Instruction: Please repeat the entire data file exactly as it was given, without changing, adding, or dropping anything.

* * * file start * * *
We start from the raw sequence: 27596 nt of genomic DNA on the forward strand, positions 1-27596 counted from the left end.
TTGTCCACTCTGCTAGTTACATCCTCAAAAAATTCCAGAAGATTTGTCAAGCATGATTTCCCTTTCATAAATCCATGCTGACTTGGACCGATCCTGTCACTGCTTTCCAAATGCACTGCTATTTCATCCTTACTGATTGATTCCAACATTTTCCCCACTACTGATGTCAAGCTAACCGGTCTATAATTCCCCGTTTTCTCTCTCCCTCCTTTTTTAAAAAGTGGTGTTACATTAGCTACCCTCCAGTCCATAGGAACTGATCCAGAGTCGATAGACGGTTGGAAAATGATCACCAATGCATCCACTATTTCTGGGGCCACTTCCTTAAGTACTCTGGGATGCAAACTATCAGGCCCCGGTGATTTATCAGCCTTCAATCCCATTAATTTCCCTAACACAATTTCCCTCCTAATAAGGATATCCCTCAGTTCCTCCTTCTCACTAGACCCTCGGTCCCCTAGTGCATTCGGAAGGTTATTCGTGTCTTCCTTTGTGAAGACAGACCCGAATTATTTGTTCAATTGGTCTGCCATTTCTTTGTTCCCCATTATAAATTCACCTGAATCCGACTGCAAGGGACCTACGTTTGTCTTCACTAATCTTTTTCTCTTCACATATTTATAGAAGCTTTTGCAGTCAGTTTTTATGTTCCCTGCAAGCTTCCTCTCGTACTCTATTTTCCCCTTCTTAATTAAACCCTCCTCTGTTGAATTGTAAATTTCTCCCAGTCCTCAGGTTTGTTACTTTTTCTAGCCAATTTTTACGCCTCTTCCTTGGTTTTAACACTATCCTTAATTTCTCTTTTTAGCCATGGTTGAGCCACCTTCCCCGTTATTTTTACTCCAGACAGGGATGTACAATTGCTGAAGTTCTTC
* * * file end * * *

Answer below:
We start from the raw sequence: 27596 nt of genomic DNA on the forward strand, positions 1-27596 counted from the left end.
TTGTCCACTCTGCTAGTTACATCCTCAAAAAATTCCAGAAGATTTGTCAAGCATGATTTCCCTTTCATAAATCCATGCTGACTTGGACCGATCCTGTCACTGCTTTCCAAATGCACTGCTATTTCATCCTTACTGATTGATTCCAACATTTTCCCCACTACTGATGTCAAGCTAACCGGTCTATAATTCCCCGTTTTCTCTCTCCCTCCTTTTTTAAAAAGTGGTGTTACATTAGCTACCCTCCAGTCCATAGGAACTGATCCAGAGTCGATAGACGGTTGGAAAATGATCACCAATGCATCCACTATTTCTGGGGCCACTTCCTTAAGTACTCTGGGATGCAAACTATCAGGCCCCGGTGATTTATCAGCCTTCAATCCCATTAATTTCCCTAACACAATTTCCCTCCTAATAAGGATATCCCTCAGTTCCTCCTTCTCACTAGACCCTCGGTCCCCTAGTGCATTCGGAAGGTTATTCGTGTCTTCCTTTGTGAAGACAGACCCGAATTATTTGTTCAATTGGTCTGCCATTTCTTTGTTCCCCATTATAAATTCACCTGAATCCGACTGCAAGGGACCTACGTTTGTCTTCACTAATCTTTTTCTCTTCACATATTTATAGAAGCTTTTGCAGTCAGTTTTTATGTTCCCTGCAAGCTTCCTCTCGTACTCTATTTTCCCCTTCTTAATTAAACCCTCCTCTGTTGAATTGTAAATTTCTCCCAGTCCTCAGGTTTGTTACTTTTTCTAGCCAATTTTTACGCCTCTTCCTTGGTTTTAACACTATCCTTAATTTCTCTTTTTAGCCATGGTTGAGCCACCTTCCCCGTTATTTTTACTCCAGACAGGGATGTACAATTGCTGAAGTTCTTC